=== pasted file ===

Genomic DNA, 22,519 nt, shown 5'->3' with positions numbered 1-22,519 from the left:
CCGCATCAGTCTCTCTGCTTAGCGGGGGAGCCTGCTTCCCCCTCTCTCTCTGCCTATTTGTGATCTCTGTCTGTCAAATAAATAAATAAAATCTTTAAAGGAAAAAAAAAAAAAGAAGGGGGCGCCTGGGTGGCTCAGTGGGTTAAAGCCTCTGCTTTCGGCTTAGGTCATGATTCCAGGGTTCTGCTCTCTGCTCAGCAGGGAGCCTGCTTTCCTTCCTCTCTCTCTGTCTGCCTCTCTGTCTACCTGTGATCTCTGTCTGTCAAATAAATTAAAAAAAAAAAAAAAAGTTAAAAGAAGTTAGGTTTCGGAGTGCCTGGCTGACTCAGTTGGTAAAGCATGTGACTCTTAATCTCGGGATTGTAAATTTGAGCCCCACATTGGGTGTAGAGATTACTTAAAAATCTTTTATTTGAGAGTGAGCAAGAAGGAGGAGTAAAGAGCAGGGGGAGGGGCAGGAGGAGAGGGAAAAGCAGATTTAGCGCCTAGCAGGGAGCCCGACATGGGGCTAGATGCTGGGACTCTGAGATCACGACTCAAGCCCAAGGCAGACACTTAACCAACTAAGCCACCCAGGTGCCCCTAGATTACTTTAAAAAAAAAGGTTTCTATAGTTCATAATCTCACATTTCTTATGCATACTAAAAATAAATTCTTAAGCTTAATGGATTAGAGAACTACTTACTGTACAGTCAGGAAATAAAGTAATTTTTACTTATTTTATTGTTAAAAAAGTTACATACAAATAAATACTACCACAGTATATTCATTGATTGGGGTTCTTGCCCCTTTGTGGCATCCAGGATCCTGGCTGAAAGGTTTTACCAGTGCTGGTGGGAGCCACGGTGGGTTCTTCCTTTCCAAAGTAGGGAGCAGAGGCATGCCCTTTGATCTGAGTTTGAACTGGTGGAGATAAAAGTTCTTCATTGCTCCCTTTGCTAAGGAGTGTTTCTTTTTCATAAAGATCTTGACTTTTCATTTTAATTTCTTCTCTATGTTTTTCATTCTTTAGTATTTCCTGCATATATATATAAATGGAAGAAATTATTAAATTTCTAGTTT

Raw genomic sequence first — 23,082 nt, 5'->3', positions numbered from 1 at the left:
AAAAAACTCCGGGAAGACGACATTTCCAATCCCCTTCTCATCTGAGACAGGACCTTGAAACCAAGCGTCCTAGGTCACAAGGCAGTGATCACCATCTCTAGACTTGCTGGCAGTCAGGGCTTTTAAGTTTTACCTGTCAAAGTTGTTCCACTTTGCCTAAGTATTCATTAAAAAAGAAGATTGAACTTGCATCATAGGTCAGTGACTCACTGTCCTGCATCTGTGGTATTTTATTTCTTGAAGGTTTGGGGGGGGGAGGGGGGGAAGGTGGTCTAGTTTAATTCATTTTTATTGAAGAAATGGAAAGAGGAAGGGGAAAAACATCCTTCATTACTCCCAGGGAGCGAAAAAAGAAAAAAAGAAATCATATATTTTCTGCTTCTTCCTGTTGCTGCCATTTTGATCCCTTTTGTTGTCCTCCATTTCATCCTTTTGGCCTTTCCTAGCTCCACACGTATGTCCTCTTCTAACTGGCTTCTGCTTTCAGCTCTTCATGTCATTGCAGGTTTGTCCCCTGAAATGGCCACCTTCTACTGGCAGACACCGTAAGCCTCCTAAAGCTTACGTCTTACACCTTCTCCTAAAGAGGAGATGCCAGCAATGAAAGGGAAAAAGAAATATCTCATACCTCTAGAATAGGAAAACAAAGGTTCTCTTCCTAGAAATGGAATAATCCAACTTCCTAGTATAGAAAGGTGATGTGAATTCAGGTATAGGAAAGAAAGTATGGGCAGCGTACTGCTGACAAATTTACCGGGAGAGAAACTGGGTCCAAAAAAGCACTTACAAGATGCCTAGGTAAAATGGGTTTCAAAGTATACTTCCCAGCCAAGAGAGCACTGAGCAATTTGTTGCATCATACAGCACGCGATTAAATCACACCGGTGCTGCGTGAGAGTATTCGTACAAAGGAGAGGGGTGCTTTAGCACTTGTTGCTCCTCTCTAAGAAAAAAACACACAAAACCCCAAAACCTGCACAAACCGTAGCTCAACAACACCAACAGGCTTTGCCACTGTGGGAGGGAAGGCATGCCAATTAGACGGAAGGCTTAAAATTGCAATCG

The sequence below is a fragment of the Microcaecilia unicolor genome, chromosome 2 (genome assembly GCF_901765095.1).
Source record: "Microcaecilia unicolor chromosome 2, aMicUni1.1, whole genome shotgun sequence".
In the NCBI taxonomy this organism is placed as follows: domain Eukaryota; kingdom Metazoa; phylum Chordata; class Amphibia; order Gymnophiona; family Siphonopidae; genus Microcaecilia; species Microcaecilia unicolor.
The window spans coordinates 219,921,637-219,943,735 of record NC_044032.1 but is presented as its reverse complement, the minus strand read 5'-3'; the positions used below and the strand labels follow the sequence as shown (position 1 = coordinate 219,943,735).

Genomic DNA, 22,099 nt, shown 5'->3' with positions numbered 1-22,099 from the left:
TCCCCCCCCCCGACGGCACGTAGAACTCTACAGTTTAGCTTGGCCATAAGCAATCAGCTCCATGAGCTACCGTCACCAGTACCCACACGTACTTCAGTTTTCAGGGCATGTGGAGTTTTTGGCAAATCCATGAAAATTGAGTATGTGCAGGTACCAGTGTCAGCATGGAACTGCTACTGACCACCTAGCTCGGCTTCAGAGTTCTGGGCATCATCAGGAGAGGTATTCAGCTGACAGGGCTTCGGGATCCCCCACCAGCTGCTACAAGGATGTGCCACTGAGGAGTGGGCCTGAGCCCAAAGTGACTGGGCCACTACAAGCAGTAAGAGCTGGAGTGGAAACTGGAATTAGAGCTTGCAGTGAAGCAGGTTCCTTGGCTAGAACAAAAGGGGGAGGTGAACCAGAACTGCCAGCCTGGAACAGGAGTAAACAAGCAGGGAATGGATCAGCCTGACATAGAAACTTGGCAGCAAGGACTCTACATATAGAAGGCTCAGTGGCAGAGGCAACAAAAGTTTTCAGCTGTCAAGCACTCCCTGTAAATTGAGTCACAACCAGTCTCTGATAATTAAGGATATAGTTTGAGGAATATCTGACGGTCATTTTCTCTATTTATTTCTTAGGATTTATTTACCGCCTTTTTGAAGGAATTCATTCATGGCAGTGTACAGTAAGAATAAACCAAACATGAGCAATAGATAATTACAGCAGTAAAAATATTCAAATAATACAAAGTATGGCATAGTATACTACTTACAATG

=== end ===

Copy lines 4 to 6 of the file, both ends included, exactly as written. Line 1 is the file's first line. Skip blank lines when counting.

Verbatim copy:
AAAAAACTCCGGGAAGACGACATTTCCAATCCCCTTCTCATCTGAGACAGGACCTTGAAACCAAGCGTCCTAGGTCACAAGGCAGTGATCACCATCTCTAGACTTGCTGGCAGTCAGGGCTTTTAAGTTTTACCTGTCAAAGTTGTTCCACTTTGCCTAAGTATTCATTAAAAAAGAAGATTGAACTTGCATCATAGGTCAGTGACTCACTGTCCTGCATCTGTGGTATTTTATTTCTTGAAGGTTTGGGGGGGGGAGGGGGGGAAGGTGGTCTAGTTTAATTCATTTTTATTGAAGAAATGGAAAGAGGAAGGGGAAAAACATCCTTCATTACTCCCAGGGAGCGAAAAAAGAAAAAAAGAAATCATATATTTTCTGCTTCTTCCTGTTGCTGCCATTTTGATCCCTTTTGTTGTCCTCCATTTCATCCTTTTGGCCTTTCCTAGCTCCACACGTATGTCCTCTTCTAACTGGCTTCTGCTTTCAGCTCTTCATGTCATTGCAGGTTTGTCCCCTGAAATGGCCACCTTCTACTGGCAGACACCGTAAGCCTCCTAAAGCTTACGTCTTACACCTTCTCCTAAAGAGGAGATGCCAGCAATGAAAGGGAAAAAGAAATATCTCATACCTCTAGAATAGGAAAACAAAGGTTCTCTTCCTAGAAATGGAATAATCCAACTTCCTAGTATAGAAAGGTGATGTGAATTCAGGTATAGGAAAGAAAGTATGGGCAGCGTACTGCTGACAAATTTACCGGGAGAGAAACTGGGTCCAAAAAAGCACTTACAAGATGCCTAGGTAAAATGGGTTTCAAAGTATACTTCCCAGCCAAGAGAGCACTGAGCAATTTGTTGCATCATACAGCACGCGATTAAATCACACCGGTGCTGCGTGAGAGTATTCGTACAAAGGAGAGGGGTGCTTTAGCACTTGTTGCTCCTCTCTAAGAAAAAAACACACAAAACCCCAAAACCTGCACAAACCGTAGCTCAACAACACCAACAGGCTTTGCCACTGTGGGAGGGAAGGCATGCCAATTAGACGGAAGGCTTAAAATTGCAATCG

The sequence below is a fragment of the Microcaecilia unicolor genome, chromosome 2 (genome assembly GCF_901765095.1).
Source record: "Microcaecilia unicolor chromosome 2, aMicUni1.1, whole genome shotgun sequence".